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Plastic products and Impact Resistance

When my wife dropped her old cell phone from the balcony to the concrete-paved yard, the phone took a few bounces and distributed itself then in several pieces around it. That was it, I thought. But as we collected the pieces, snapped them together and turned the power on, the phone worked perfectly again despite the few scratches it had gained. Excellent job on mechanical design, I had to conclude (the phone was, by the way, an ancient Nokia).

Impact resistance (or impact strength) describes a material’s or a product’s ability to absorb shock or impact energy without breaking.

Something that feels strong and stiff might be surprisingly easy to break with a bump to the right spot. Resistance against impacts is one of the key requirements in plastic product design. It is clear that a helmet or a ski boot should have high impact resistance, but almost every plastic product is subjected to impacts at some point of its service life and the consequences are often irreversible. All products should preferably be impact resistant to a degree for more reasons than one. They may fall down from store shelf before they ever meet the customer, to begin with.

Impact resistance is in fact one of the key strengths of plastics. It is why they are used in e.g. helmets, riot shields and sports gear. They replace glass in many applications, and in some cases they can be more durable than metals; if you kick a metal bucket, for example, you easily make a dent in it. A well designed plastic bucket would take the impact with no problem. Impact resistance is not, however, an inherent material property to all plastics grades. Some grades are rather poor in withstanding impact, as we all may have noticed with cheap plastic toys or other similar products.

Selecting the right material is in main role when designing impact resistant products but the mechanical design/geometry makes a big difference as well. Tips on material selection and mechanics can read by pressing the links below.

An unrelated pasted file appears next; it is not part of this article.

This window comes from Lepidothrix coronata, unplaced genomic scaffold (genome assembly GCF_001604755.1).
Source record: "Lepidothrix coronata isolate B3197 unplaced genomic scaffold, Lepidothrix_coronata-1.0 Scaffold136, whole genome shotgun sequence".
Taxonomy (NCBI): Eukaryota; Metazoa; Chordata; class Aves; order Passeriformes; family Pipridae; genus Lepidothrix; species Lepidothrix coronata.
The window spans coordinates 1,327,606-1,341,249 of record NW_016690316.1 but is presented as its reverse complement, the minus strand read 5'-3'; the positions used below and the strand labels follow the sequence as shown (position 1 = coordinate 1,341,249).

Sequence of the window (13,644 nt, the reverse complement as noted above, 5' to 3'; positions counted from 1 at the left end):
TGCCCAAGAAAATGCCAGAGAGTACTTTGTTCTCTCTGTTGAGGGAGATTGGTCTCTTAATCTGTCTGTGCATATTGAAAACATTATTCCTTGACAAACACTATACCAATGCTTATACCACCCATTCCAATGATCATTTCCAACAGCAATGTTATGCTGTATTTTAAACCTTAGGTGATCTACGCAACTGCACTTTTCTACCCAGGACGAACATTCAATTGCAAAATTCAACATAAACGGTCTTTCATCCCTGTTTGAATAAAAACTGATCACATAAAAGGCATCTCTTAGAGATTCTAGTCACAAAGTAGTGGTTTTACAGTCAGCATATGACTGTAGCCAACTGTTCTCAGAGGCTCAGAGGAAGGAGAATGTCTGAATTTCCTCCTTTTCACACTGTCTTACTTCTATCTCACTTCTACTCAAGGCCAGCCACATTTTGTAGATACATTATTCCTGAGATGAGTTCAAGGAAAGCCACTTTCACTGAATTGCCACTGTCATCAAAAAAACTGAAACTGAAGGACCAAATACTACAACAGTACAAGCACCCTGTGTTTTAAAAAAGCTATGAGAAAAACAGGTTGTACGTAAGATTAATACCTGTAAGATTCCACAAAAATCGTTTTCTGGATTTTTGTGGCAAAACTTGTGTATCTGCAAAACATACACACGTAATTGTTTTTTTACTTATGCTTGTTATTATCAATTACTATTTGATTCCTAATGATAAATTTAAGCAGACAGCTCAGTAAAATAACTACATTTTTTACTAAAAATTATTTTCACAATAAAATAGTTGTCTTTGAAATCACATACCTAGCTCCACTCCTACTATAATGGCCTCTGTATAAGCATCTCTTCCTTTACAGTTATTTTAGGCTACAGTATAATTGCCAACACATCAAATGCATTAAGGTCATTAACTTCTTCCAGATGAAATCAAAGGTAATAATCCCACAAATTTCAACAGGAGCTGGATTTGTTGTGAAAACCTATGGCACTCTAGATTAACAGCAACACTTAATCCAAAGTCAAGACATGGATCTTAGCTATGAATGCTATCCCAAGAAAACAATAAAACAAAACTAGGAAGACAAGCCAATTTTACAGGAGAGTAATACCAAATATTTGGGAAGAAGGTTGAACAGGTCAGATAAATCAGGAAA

Related articles:

Impact Resistance - tips for plastic material selection

Plastic product Impact resistance - what can you do with the geometry

 

This blog focuses on the hands-on design of injection molded plastic products. If it is something close
to your heart, please share your own experiences with all of us. You can also follow plasticprop.com on
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Thank you for reading,

Markus Paloheimo, Managing Editor, plasticprop.com

  • Markus Paloheimo (Ms.Sc) is a Product Designer with two decades of experience in the field of functional consumer and industrial products. His specific area of expertise and source of enthusiasm is injection molded plastic products. Markus Paloheimo is in LinkedIn.

Comments

William Gomez
thank you for posting valuable information.
Chris lloyd
Hi William, Can you tell me if PA6 Grade plastic can be formed exactly the same as PA66 Grade?
Markus
Chris, To my experience they are very similar to form (PA66 might require slightly higher temperature). I recommend you compare the manufacturer datasheets on both materials. Markus
Francis
Hi Markhus I am currently looking a good polymer for domestic gas tank manufacture. I am wondering about good polymers to be used for the rotational moulding. I am thinking about MDPE. I am not sure about grade to use. Any info is welcome. Tks Francis
Markus
Hello Francis, You mean Medium Density PE? I am not the greatest expert on rotational molding, but that sounds like a feasible material to me. I would rely on the suppliers help when selecting the grade. Markus

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